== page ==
Kobo Touch

Last week, while passing through Victoria Station (on my way to see Sharon Gless [yes, my Cagney and Lacey roots are impossible to shake off] in ‘A Round-Heeled Woman‘ – fantastic production) I was accosted by the floating glass advert for the new Kobo e-reader. From the outside, the stationers formally known as WHSmith seems to have been transformed into a publicity machine for Kobo.

And it worked. I made a beeline for the (very modest – smaller on the inside than it looked on the outside) Kobo e-reader display right at the back of the store. The display at the front featured an empty metal bracket. The promotions person on hand to answer customer queries about the device had only just received her training the day before and was immediately out of her comfort zone with pesky customer questions. I really felt for her – she hadn’t been equipped with the info she needed to field anything but the most basic enquiries.

I’m still umming and ahhing over whether or not to splash out on an e-reader (I do like books, Luddite I may be, but there is something more inherently sensual about binding sheets of paper into a single easy to handle volume that beats slabs of metal/plastic any day. NB I reserve the right to change my mind completely about this). I’m even more undecided about which one to plump for. I’ve seen other people’s Kindles close up and they seem OK, for slabs of metal/plastic, but the Kobo seems to have given up any hope of stylish design. Not even a fan of Jonathan Ive got anywhere near the product design stage of this device.

Kobo e-reader familyFrom the image above you may be wondering about the quilted effect of the reverse. That’s just what it is – a raised quilted pattern stamped into the material. And that lilac colour? Chick-lit ready, I suppose. According to the Kobo representative, she was told by her trainer that the quilting prevented that much reported, well documented issue associated with electronic hand-held devices: fizzy fingers. I realise that sounds more like something you’d buy from your local sweetshop in the 70s, along with your cola Spangles, sherbet dip and Curlywurly, but apparently, it’s a thing. I’ve not come across the phenomenon before, but then I don’t own an e-reader… if it does exist I’m thinking that’s another reason to stick to printed books – the odd paper cut occasionally, but definitely no effervescence.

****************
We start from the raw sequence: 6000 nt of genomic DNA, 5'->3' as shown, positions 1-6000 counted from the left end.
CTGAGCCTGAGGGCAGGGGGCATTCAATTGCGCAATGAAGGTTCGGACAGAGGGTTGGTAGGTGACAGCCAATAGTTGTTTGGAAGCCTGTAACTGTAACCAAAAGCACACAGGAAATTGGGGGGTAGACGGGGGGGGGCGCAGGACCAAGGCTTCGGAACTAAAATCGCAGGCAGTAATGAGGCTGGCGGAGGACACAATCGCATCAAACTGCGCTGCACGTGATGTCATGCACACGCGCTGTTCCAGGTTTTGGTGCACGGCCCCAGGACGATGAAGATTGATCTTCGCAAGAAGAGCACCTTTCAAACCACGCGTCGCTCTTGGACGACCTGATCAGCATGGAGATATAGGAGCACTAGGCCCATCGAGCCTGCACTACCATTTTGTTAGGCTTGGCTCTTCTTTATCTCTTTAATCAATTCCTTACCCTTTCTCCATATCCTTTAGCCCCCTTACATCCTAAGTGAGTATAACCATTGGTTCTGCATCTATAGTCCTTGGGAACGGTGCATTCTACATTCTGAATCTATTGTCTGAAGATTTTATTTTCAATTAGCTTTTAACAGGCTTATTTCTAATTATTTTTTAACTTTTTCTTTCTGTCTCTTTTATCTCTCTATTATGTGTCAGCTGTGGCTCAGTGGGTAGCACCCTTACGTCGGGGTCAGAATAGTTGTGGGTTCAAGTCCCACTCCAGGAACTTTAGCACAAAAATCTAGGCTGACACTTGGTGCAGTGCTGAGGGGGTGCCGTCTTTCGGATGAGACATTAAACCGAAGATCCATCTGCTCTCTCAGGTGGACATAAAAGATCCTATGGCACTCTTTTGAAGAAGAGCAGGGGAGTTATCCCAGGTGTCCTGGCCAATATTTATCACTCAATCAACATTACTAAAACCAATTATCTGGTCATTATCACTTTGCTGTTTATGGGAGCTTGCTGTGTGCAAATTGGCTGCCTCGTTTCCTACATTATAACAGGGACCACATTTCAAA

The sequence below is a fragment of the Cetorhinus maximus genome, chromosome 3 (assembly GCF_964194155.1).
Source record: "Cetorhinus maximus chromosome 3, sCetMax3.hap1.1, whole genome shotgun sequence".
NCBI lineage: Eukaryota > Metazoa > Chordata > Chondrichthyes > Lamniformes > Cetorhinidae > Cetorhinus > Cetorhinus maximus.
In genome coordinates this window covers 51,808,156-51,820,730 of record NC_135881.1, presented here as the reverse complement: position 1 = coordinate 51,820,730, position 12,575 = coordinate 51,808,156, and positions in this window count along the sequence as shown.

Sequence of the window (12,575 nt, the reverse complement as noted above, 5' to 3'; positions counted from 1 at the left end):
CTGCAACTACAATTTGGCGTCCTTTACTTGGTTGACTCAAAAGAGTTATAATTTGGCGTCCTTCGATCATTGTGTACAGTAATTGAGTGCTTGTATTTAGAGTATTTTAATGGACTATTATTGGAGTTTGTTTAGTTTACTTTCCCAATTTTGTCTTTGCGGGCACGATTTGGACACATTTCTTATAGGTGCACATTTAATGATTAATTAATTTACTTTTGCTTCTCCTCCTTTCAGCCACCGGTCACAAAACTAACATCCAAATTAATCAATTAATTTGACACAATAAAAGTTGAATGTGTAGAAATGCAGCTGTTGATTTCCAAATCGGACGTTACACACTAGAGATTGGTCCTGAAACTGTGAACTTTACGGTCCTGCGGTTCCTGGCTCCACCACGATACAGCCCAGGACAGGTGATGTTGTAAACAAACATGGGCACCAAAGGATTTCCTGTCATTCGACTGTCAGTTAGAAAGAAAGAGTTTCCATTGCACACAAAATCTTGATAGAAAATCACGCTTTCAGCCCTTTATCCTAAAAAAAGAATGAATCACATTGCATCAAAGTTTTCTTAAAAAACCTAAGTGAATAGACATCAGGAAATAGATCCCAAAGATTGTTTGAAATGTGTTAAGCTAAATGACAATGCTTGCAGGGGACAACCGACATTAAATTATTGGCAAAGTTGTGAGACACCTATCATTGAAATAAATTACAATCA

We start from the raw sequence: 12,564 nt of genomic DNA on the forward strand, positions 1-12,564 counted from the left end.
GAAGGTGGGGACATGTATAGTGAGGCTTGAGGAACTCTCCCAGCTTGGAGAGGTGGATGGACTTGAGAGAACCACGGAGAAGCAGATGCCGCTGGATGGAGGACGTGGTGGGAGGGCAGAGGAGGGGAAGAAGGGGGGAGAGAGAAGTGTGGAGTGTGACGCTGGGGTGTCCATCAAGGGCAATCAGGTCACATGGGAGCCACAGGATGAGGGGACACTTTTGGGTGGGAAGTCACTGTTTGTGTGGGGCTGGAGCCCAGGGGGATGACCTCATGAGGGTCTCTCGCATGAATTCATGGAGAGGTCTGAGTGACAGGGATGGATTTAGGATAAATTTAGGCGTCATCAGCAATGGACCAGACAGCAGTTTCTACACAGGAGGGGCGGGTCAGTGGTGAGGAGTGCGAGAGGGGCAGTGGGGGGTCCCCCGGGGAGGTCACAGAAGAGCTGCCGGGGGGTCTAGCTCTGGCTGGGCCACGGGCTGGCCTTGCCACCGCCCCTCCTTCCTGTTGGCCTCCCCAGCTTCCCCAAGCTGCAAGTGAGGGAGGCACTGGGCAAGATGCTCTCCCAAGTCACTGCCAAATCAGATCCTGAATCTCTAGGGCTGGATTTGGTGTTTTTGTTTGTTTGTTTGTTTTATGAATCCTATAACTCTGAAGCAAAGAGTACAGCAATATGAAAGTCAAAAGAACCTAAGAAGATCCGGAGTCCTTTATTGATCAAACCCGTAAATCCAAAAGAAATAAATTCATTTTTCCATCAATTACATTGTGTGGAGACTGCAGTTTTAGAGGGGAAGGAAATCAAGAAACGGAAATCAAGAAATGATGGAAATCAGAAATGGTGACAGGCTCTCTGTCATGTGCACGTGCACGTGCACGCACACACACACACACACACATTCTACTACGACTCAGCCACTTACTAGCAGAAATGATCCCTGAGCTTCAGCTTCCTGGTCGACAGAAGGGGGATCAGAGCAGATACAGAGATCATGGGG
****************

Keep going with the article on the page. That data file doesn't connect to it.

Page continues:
The touch screen itself doesn’t seem particularly responsive, and it did feel a tad small – handy for slipping into a handbag, but an awful lot of pageturns to get through even a Dan Brown-length chapter. Given the Kobo Touch is available right now (god knows how many months ahead of the Kindle equivalent) I was seriously tempted by them. But now I’ve seen one up close, I’m prepared to wait a little longer. Oh and the much advertised price of £109.99? That’s a special offer – the WHSmith’s man thought that might finish after a fortnight or so.

I’m a tad disappointed. I’ll just have to carry on sniffing paper pages until something hits the market that’s properly worth getting excited about.

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About Eva Hudson
Eva Hudson is an author who specialises in writing crime thrillers featuring strong female leads. Eva was born and raised in south London and now splits her time between the Sussex countryside and central London. She’s been a government officer, singer, dotcom entrepreneur, portrait artist, web designer and project manager. In 2011 she won the inaugural Lucy Cavendish fiction prize for her first novel, political thriller, The Loyal Servant.

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